Posts Tagged Employees
Learning practitioners are taught early, or should I dare say brainwashed, to believe the ‘essential’ four levels of evaluation. Many of us refer to these levels as the Kirkpatrick’s Evaluation Model and it has been a cornerstone in every learning event and also a foundation for many evaluation models that followed.
But let’s be honest, the unspoken truth is that the Kirkpatrick model is flawed. Yes, I dare say it out loud and may the learning gods, and some of my peers, strike me down. While you pick you jaw off the floor, the fact is that the evaluation method has some apparent issues. Read the rest of this entry »
Recently, a well-respected workplace learning peer posted an interesting and conversation-inducing discussion about dealing with a ‘snake oil’ person within your personal learning network (PLN).
Personally, I found this blog post very insightful. I respect the message the post is attempting to communicate but a thought crossed my mind, “How prevalent is the issue of having a ‘snake-oil’ person in a PLN become?” It doesn’t seem to be a significant issue within my PLNs.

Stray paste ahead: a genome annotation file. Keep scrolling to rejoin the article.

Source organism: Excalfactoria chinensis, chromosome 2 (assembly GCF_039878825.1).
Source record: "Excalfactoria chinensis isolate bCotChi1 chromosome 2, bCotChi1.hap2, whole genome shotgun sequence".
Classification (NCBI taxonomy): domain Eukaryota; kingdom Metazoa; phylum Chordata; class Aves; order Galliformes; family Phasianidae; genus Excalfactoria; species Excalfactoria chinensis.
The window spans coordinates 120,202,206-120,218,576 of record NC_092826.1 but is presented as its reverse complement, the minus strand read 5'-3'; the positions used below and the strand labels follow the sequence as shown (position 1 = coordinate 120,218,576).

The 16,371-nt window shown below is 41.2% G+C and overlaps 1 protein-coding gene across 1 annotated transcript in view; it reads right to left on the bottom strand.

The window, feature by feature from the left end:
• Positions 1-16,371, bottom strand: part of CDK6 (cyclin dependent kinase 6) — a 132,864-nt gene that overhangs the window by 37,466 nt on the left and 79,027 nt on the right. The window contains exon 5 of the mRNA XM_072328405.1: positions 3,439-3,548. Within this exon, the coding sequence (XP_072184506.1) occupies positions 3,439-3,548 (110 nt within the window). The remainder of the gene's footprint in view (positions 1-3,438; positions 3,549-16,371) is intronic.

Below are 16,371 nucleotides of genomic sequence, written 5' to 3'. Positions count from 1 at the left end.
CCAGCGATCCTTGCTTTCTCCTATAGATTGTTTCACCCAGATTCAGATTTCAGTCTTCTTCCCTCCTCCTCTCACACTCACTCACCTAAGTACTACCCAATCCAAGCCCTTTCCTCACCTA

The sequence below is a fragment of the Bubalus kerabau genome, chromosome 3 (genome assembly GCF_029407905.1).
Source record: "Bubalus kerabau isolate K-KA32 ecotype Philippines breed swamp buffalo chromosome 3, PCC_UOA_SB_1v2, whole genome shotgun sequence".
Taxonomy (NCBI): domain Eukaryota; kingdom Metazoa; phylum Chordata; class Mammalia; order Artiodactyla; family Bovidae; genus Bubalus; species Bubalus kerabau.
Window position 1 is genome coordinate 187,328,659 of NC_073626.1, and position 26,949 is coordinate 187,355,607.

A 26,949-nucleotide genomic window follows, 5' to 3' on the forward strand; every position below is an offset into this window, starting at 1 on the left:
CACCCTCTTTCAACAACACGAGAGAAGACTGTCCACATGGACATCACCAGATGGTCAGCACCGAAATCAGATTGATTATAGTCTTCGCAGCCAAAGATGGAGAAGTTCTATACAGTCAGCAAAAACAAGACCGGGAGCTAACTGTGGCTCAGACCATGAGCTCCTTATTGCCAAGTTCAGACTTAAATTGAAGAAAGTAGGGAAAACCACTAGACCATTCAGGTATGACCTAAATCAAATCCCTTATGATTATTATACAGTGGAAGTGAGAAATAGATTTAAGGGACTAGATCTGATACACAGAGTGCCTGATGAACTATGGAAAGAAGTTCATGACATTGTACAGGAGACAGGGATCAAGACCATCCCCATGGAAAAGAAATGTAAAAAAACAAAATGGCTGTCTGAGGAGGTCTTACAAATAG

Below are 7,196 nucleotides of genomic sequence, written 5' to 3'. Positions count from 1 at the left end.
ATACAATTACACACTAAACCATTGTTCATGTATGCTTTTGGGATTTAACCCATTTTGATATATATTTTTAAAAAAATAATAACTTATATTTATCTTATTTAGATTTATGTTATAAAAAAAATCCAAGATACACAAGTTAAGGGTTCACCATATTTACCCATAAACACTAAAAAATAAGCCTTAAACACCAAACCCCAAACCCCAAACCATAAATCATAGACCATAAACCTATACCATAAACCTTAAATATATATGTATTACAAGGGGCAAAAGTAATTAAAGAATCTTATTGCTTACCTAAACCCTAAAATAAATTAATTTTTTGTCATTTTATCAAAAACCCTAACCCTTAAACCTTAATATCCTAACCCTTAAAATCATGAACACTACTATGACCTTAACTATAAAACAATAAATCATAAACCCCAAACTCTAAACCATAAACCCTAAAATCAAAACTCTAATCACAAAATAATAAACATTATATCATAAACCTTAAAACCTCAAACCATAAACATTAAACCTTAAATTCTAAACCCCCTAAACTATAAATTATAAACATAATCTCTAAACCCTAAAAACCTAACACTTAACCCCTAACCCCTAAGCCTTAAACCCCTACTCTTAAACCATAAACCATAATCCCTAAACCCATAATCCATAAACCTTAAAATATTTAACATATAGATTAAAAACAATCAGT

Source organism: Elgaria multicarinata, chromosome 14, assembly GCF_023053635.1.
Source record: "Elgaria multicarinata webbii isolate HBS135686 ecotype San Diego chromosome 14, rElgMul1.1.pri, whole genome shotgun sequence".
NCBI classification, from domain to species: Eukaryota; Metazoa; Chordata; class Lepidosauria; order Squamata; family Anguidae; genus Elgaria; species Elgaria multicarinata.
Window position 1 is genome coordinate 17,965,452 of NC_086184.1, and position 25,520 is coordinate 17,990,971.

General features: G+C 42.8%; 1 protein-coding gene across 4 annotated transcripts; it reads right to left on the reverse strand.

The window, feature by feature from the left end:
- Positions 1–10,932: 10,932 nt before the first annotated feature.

Since it is not an issue for me, I reflected on how would I define a ‘snake oil’ person within my PLNs? And, do they exist in my PLN or other learning environments I participate?
Employee engagement is the “holy grail” for managers. It’s described in a variety of ways but is generally defined as when employees fully invested emotionally, mentally, and physically, so they are focused on achieving the organization’s objectives. Getting people to commit is an elusive aspect to managing people that is as easily obtained, as it is lost. And the feeling is the same for employees where from one day to the next commitment is gained or gone in an instant. Read the rest of this entry »
The perfect storm is forming in the workplace if it hasn’t occurred already. Employees are coping with an unpredictable economy, increasing personal debt-levels and taxes, daily gridlock, over-worked, under paid, and facing precarious employment conditions. It’s safe to say that the anger threshold is very high and volatile. Read the rest of this entry »